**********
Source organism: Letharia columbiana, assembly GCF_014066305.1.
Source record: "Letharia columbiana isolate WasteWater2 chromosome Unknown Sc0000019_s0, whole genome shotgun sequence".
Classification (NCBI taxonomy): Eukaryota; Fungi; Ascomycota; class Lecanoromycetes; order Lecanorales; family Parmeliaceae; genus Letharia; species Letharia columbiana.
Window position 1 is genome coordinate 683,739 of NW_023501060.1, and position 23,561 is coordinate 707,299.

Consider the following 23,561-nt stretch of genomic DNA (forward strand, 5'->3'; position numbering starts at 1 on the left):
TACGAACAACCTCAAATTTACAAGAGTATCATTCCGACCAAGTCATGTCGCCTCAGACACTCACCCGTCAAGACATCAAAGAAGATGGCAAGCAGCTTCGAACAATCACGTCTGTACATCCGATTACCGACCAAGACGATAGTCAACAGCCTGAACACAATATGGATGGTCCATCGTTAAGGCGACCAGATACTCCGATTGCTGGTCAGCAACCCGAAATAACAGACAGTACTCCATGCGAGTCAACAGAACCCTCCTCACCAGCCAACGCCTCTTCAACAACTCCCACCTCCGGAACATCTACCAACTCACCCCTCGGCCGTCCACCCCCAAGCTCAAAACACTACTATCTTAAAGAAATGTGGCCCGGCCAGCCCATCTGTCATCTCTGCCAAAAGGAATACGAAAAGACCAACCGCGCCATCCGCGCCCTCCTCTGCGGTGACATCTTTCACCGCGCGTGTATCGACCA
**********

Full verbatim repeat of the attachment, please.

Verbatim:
Source organism: Letharia columbiana, assembly GCF_014066305.1.
Source record: "Letharia columbiana isolate WasteWater2 chromosome Unknown Sc0000019_s0, whole genome shotgun sequence".
Classification (NCBI taxonomy): Eukaryota; Fungi; Ascomycota; class Lecanoromycetes; order Lecanorales; family Parmeliaceae; genus Letharia; species Letharia columbiana.
Window position 1 is genome coordinate 683,739 of NW_023501060.1, and position 23,561 is coordinate 707,299.

Consider the following 23,561-nt stretch of genomic DNA (forward strand, 5'->3'; position numbering starts at 1 on the left):
TACGAACAACCTCAAATTTACAAGAGTATCATTCCGACCAAGTCATGTCGCCTCAGACACTCACCCGTCAAGACATCAAAGAAGATGGCAAGCAGCTTCGAACAATCACGTCTGTACATCCGATTACCGACCAAGACGATAGTCAACAGCCTGAACACAATATGGATGGTCCATCGTTAAGGCGACCAGATACTCCGATTGCTGGTCAGCAACCCGAAATAACAGACAGTACTCCATGCGAGTCAACAGAACCCTCCTCACCAGCCAACGCCTCTTCAACAACTCCCACCTCCGGAACATCTACCAACTCACCCCTCGGCCGTCCACCCCCAAGCTCAAAACACTACTATCTTAAAGAAATGTGGCCCGGCCAGCCCATCTGTCATCTCTGCCAAAAGGAATACGAAAAGACCAACCGCGCCATCCGCGCCCTCCTCTGCGGTGACATCTTTCACCGCGCGTGTATCGACCA